The process also avoids using serums, which are made from animal blood, and which have been used by other companies working in the field, and are both expensive and unappealing to consumers who want to avoid animal products entirely. In addition, rather than using the same type of huge bioreactors that are used in the pharmaceutical industry–and are also very expensive–the company plans to use small units that can be distributed to existing farms.

“If we start small and stay small, we can essentially dramatically reduce the cost, and the capital burden drops by an order of magnitude or more,” Nahmias says. “With these two plays–a more efficient bioreactor and a distributed manufacturing model–we can essentially drop the cost down to about $5 a kilogram [$2.27 a pound]. This is where it starts getting interesting, because the distributed model also allows you to use the current economics.”

Farmers, he suggests, could begin to shift from animal agriculture to cellular agriculture. “These distributive models allow us to grow organically and essentially replace chicken coops with these bioreactors,” he says. “This, I think, is a reasonable way of actually taking over and replacing this industry sustainably.”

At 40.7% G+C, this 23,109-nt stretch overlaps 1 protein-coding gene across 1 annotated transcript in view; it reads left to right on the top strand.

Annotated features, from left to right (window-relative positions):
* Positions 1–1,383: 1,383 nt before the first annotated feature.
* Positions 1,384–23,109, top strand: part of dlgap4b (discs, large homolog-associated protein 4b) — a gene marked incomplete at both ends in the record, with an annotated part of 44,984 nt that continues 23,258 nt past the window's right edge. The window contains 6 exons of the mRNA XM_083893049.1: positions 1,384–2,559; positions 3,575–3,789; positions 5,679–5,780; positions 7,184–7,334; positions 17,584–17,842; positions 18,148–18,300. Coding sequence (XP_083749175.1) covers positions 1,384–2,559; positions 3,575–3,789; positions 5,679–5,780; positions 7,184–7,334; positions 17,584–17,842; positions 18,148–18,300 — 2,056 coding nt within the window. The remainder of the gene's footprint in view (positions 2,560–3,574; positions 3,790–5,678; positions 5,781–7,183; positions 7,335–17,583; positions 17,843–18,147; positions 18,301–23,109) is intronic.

The company plans to supply farmers with a small collection of cells or a piece of tissue roughly the size of an coffee capsule, along with the nutrients to feed the cells and the equipment for growing them (the platform can use cells from any animal). Ten to 18 days later, after the tissue has grown, it will be sent to processing plants where it can be turned into “clean meat” for consumers. Turning protein into something with the shape, texture, and mouthfeel of meat has become relatively easy, he says, as companies like Beyond Meat and others have shown with soy and other plant-based proteins.